Angel Investing Bootcamp Encourages Women to Invest $100k in For-Profit Social Venture

by francine Hardaway on October 20, 2011

I’ve been a mentor for the Pipeline Fellowship since it began, and on my trip to NYC this week I was happy to hear Natalia’s geat news: the first class of women angels, ten in all, was graduating and had invested $50,000 in a woman-owned startup. Another $50,000 to match it had been invested by other angels. This is near and dear to me for obvious reasons: women make great entrepreneurs; and women can bring about social change. If you wuld see Natalia, who is young, beautiful, and passionate, you would share my belief that through this Fellowship she will change the pattern of women investing, and of women investing in each other.

So, as I head to the airport to go back to Phoenix, (unfortunately missing the party), here’s the story: the Pipeline Fellowship announced today that the 2011 NYC Pipeline Fellows have selected to invest US$50k in PhilanTech, marking a milestone in women investing in women for social change.

The Pipeline Fellowship also announced the launch of its alumnae network, Pipeline Angels, through which PhilanTech secured an additional US$50k investment.

PhilanTech creates innovative online tools to help organizations maximize social impact while minimizing environmental impact. The PhilanTrack® online grants management system helps grantmakers and grant recipients streamline the grants administration process to focus more resources on program and service delivery, and ultimately greater social impact.

While recent studies have shown that women-led startups and companies with diverse leadership teams are more likely to be successful, only 12% of entrepreneurs who received angel investments in the first two quarters of 2011 were women, according to a report by the Center for Venture Research at the University of New Hampshire. By the same token, only 12% of U.S. angel investors were women, and only 5% were minorities.

The Pipeline Fellowship is shifting the gender balance in angel investing and increasing the flow of capital to for-profit social ventures. “The Pipeline Fellowship is committed to increasing diversity in the angel investing community and training a new generation of angels to invest for good,” stated Pipeline Fellowship Founder & CEO Natalia Oberti Noguera.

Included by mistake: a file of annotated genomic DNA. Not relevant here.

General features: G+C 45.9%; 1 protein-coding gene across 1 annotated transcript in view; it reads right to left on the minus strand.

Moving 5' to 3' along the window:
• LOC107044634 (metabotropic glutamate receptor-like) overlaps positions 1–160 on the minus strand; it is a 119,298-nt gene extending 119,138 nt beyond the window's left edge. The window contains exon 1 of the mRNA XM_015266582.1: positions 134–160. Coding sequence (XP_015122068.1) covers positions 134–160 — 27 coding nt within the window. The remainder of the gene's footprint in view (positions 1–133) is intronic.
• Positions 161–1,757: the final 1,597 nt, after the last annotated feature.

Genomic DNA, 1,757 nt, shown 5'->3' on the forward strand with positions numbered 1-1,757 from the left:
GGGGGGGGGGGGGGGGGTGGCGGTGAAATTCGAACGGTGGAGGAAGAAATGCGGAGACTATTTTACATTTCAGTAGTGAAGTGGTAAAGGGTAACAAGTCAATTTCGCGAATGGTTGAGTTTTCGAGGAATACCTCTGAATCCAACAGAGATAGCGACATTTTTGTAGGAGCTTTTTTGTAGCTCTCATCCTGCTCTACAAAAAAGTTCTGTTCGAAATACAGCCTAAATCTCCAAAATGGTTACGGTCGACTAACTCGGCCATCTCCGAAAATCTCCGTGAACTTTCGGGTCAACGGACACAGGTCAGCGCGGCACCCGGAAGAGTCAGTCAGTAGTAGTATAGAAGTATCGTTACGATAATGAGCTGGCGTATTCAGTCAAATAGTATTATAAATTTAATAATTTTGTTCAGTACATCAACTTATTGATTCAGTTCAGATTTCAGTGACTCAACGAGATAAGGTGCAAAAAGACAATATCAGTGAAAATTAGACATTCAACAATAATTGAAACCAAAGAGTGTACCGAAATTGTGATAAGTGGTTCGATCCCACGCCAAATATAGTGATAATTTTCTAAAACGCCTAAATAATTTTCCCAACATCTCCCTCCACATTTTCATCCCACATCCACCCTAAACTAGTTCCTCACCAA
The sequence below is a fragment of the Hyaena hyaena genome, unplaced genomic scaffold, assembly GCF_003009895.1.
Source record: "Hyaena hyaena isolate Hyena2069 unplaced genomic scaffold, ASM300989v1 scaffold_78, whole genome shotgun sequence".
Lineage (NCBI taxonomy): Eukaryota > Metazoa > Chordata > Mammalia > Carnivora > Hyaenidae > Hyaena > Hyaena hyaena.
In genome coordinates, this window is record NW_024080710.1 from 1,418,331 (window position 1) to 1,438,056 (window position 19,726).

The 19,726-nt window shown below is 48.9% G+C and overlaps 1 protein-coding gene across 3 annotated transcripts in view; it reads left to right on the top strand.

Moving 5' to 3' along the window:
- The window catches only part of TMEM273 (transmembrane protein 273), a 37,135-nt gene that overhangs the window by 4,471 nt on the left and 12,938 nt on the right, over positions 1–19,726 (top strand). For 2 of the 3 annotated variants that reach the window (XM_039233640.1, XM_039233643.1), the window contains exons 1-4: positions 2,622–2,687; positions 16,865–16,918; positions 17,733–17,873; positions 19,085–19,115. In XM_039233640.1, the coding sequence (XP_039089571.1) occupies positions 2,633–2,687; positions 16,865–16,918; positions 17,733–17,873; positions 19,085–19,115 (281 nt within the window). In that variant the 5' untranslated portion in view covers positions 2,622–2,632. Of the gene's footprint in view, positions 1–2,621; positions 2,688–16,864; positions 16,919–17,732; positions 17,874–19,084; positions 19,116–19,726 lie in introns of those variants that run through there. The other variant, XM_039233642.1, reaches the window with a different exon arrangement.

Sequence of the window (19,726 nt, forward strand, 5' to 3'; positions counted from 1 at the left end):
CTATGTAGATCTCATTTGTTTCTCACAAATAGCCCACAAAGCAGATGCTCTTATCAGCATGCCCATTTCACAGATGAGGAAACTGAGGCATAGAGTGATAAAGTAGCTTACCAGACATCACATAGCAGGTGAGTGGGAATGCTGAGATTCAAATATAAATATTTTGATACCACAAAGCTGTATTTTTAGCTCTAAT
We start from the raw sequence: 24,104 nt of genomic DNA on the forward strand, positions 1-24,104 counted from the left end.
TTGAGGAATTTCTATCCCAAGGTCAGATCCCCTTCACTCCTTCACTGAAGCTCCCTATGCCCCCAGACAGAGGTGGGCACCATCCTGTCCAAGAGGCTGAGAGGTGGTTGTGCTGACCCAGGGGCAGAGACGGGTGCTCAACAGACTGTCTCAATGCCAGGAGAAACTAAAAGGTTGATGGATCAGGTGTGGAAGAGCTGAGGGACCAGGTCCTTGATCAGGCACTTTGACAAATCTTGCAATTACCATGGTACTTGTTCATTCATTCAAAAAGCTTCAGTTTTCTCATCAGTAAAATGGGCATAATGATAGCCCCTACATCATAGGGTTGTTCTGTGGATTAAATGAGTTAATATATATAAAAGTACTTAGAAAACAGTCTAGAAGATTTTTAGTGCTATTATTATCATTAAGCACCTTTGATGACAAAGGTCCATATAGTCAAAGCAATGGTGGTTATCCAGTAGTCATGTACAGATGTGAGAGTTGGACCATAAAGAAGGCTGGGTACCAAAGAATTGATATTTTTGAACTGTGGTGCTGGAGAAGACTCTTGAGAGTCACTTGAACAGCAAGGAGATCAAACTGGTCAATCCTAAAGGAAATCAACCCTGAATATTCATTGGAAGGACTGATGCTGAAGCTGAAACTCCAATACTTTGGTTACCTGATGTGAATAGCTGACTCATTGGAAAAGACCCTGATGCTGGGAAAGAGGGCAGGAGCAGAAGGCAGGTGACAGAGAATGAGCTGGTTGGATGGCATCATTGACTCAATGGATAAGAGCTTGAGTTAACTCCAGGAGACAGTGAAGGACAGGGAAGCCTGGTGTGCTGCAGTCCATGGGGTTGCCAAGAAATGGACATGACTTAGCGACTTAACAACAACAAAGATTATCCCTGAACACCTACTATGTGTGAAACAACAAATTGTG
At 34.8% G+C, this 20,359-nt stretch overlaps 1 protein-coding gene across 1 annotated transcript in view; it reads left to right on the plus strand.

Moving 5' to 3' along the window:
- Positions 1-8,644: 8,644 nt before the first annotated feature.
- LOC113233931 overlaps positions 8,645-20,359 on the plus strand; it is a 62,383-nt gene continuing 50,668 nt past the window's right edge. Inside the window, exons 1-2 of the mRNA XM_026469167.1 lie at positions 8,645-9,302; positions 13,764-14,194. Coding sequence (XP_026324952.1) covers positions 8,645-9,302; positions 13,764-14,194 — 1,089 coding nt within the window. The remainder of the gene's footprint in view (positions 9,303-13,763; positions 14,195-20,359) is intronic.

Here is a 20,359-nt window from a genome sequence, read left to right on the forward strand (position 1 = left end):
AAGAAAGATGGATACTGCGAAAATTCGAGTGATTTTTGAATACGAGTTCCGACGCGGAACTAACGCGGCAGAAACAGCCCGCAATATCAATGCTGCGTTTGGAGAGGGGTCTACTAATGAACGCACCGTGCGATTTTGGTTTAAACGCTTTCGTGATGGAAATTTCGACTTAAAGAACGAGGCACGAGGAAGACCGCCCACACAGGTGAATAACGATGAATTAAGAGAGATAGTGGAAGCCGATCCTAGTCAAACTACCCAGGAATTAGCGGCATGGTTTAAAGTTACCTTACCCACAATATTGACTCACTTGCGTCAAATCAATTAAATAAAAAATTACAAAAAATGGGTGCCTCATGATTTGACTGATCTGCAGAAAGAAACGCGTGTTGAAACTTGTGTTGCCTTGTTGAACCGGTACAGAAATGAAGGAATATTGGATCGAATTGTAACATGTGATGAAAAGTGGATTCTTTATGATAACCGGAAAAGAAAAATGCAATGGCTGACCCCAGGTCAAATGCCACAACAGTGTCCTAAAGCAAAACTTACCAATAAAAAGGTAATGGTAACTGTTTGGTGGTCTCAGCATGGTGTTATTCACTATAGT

“Companies that create social value in addition to financial value not only create jobs, but also additional societal benefits, such as increasing resources available to underserved communities,” said Dahna Goldstein, PhilanTech’s Founder, “And companies creating value should have equal access to capital, regardless of whether they are led by men or women.”

Though Goldstein’s business model was attention-grabbing, even garnering her the honor of being selected as one of Bloomberg Businessweek’s “25 Most Promising Entrepreneurs” in 2009, investors didn’t get it enough to offer her funding.  According to Goldstein, the Pipeline Fellows got it.

“Dahna is a smart, experienced entrepreneur and a dedicated social leader, who is passionate about bringing tech tools and efficiencies of business to the social sector,” observed 2011 NYC Pipeline Fellow J. Kelly Hoey.

According to 2011 NYC Pipeline Fellowship Mentor and 2008 Ernst & Young Entrepreneurial Winning Women award winner Kathleen Utecht, “Entrepreneurs are the backbone of our economy and it is vital that investors seek to make above market-rate returns and a positive impact on our society. The Pipeline Fellowship is leading the path to an improved way of investing and creating a new generation of successful women investors.”

The investment was announced at the 2011 Pipeline Fellowship Investment Announcement Reception hosted by AHAlife and keynoted by Peabody Award winning radio host, MacArthur Fellow, and urban revitalization strategist Majora Carter.  Carter declared, “I want to dismantle the barriers keeping us from making ‘equality’ profitable and I’m excited to work with this community of investors to maximize the change we can leverage together.”

“We are extremely proud to collaborate with the Pipeline Fellowship to support women investing in women,” added AHAlife Founder Shauna Mei, “At AHAlife, we have been very fortunate to have several women angel investors who were instrumental in building our curated media-commerce company.  AHAlife was one of the first technology startups to receive significant women angel backing and we hope to have started a major trend!”

The Pipeline Fellowship will expand to Boston this fall and is preparing for its second NYC edition.

{ 3 comments… read them below or add one }

nakisnakis October 26, 2011 at 1:18 pm


Thanks for your continued interest in and support of the Pipeline Fellowship! We missed you at the 2011 NYC Pipeline Fellowship Investment Announcement Reception.

-> The Pipeline Angels network secured an additional US$5k investment for the investee selected by the 2011 NYC Pipeline Fellows, PhilanTech, bringing the combined total of the investment to US$105k.

-> During quarters 1 and 2 of 2011, only 12% of startups pitching for angel capital were women-led and, of those 12%, only 26% secured financing, according to a report by the Center for Venture Research at the University of New Hampshire.

Jon Slinn October 27, 2011 at 2:02 pm

@jonslinn:twitter FRANCINE, how can i get in touch with you ? 

hardaway October 27, 2011 at 2:30 pm


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